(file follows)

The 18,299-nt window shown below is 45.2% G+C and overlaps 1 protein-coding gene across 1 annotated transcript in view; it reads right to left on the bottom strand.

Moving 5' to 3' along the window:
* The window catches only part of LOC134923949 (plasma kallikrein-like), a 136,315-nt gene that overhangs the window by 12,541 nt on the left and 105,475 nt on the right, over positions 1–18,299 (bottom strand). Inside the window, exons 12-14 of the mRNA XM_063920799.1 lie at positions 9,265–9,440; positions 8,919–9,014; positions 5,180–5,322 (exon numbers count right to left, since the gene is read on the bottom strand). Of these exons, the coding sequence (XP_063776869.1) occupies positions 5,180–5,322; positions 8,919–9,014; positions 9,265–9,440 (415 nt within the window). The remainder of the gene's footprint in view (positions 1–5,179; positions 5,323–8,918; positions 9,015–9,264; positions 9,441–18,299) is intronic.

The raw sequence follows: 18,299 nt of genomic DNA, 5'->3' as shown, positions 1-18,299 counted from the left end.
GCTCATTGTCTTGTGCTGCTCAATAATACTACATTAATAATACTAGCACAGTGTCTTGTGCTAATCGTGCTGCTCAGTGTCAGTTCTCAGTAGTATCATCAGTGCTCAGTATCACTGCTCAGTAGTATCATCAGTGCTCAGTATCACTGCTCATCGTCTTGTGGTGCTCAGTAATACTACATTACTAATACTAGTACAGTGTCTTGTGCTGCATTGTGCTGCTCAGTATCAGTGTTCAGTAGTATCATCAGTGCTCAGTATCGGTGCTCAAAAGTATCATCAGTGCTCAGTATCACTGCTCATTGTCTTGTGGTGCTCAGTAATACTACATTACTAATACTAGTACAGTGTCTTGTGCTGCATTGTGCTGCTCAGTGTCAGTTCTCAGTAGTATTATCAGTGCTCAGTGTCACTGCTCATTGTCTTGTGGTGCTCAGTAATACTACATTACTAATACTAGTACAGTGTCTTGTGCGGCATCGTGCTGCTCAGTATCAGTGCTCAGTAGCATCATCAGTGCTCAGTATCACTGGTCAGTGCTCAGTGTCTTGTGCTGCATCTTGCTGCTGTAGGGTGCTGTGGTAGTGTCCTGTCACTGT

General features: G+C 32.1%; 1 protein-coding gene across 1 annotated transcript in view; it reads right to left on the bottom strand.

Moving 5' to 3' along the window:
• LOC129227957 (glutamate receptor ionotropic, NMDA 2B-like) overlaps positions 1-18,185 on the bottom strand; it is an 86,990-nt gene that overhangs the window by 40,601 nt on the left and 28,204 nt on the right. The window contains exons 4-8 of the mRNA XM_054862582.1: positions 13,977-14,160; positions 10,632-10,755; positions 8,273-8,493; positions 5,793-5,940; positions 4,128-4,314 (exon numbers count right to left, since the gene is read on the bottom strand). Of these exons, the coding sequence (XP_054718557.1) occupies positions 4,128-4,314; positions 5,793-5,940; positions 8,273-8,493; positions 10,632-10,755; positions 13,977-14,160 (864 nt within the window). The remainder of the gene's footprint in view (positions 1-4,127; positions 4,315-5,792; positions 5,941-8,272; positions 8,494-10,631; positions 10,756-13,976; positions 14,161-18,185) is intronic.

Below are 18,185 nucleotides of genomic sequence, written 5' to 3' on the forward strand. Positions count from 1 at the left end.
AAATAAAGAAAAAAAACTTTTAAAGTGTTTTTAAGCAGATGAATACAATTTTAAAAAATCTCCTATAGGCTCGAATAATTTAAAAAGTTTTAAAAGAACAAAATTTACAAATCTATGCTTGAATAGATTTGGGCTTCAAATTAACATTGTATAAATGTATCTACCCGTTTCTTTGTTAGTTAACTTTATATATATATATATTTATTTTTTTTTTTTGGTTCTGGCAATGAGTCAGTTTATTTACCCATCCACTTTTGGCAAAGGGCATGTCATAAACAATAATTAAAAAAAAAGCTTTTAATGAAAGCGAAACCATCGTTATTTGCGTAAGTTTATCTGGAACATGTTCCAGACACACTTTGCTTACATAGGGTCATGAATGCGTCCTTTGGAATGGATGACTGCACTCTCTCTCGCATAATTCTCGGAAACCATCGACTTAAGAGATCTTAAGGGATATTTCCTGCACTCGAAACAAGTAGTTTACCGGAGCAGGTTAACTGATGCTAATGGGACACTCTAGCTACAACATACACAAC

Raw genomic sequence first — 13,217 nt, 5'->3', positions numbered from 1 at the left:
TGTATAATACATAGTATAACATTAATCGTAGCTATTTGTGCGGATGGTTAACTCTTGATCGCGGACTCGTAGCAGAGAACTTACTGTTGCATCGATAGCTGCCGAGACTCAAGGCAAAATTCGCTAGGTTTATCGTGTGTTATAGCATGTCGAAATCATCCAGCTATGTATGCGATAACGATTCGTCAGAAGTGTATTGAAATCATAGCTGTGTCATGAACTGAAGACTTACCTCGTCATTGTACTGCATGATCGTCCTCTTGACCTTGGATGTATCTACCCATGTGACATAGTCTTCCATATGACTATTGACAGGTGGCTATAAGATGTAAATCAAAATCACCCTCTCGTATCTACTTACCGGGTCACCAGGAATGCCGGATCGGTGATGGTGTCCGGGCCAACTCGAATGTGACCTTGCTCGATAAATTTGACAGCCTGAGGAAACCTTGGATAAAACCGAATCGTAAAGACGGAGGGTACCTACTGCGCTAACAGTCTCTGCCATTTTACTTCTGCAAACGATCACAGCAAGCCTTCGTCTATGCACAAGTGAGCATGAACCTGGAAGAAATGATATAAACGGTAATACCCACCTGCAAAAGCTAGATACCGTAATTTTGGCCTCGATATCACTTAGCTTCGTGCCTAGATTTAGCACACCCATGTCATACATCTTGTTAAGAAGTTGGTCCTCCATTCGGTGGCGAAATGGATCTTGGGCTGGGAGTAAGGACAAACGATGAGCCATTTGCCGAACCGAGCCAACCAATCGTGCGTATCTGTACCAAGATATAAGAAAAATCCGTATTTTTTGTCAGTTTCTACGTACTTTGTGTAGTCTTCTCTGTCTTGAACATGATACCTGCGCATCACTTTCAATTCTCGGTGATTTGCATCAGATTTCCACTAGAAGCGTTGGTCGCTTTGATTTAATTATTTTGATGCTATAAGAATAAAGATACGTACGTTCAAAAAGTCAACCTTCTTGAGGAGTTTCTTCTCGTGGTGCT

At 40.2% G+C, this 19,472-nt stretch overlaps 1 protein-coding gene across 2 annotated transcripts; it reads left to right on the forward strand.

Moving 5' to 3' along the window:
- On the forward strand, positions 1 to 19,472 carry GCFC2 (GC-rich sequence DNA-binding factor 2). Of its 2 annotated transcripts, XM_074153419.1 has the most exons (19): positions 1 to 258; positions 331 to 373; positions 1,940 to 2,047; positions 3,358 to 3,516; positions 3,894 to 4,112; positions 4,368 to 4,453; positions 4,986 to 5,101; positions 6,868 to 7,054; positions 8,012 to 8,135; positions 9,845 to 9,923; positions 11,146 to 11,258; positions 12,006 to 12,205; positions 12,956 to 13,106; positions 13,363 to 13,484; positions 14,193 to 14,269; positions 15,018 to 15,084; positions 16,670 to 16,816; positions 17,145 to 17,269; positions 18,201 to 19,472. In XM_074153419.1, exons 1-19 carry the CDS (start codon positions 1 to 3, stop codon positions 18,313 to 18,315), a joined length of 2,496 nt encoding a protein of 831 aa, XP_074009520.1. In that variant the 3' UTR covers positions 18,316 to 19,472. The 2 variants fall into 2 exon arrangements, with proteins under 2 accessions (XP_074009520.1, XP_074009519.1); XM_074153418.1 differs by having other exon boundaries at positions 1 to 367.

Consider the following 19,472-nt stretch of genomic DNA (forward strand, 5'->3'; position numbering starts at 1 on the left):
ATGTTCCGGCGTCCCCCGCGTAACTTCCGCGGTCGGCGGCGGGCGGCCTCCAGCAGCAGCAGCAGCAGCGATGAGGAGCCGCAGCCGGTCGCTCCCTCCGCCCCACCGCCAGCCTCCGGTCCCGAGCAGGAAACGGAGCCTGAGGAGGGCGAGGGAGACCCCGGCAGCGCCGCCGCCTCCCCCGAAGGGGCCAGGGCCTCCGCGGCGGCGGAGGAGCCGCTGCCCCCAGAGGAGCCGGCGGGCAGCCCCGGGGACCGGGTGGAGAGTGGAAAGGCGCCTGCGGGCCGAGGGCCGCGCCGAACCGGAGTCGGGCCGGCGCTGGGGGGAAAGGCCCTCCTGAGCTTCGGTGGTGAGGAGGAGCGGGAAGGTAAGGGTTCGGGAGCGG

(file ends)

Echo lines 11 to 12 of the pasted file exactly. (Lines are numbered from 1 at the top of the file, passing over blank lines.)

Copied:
Raw genomic sequence first — 13,217 nt, 5'->3', positions numbered from 1 at the left:
TGTATAATACATAGTATAACATTAATCGTAGCTATTTGTGCGGATGGTTAACTCTTGATCGCGGACTCGTAGCAGAGAACTTACTGTTGCATCGATAGCTGCCGAGACTCAAGGCAAAATTCGCTAGGTTTATCGTGTGTTATAGCATGTCGAAATCATCCAGCTATGTATGCGATAACGATTCGTCAGAAGTGTATTGAAATCATAGCTGTGTCATGAACTGAAGACTTACCTCGTCATTGTACTGCATGATCGTCCTCTTGACCTTGGATGTATCTACCCATGTGACATAGTCTTCCATATGACTATTGACAGGTGGCTATAAGATGTAAATCAAAATCACCCTCTCGTATCTACTTACCGGGTCACCAGGAATGCCGGATCGGTGATGGTGTCCGGGCCAACTCGAATGTGACCTTGCTCGATAAATTTGACAGCCTGAGGAAACCTTGGATAAAACCGAATCGTAAAGACGGAGGGTACCTACTGCGCTAACAGTCTCTGCCATTTTACTTCTGCAAACGATCACAGCAAGCCTTCGTCTATGCACAAGTGAGCATGAACCTGGAAGAAATGATATAAACGGTAATACCCACCTGCAAAAGCTAGATACCGTAATTTTGGCCTCGATATCACTTAGCTTCGTGCCTAGATTTAGCACACCCATGTCATACATCTTGTTAAGAAGTTGGTCCTCCATTCGGTGGCGAAATGGATCTTGGGCTGGGAGTAAGGACAAACGATGAGCCATTTGCCGAACCGAGCCAACCAATCGTGCGTATCTGTACCAAGATATAAGAAAAATCCGTATTTTTTGTCAGTTTCTACGTACTTTGTGTAGTCTTCTCTGTCTTGAACATGATACCTGCGCATCACTTTCAATTCTCGGTGATTTGCATCAGATTTCCACTAGAAGCGTTGGTCGCTTTGATTTAATTATTTTGATGCTATAAGAATAAAGATACGTACGTTCAAAAAGTCAACCTTCTTGAGGAGTTTCTTCTCGTGGTGCT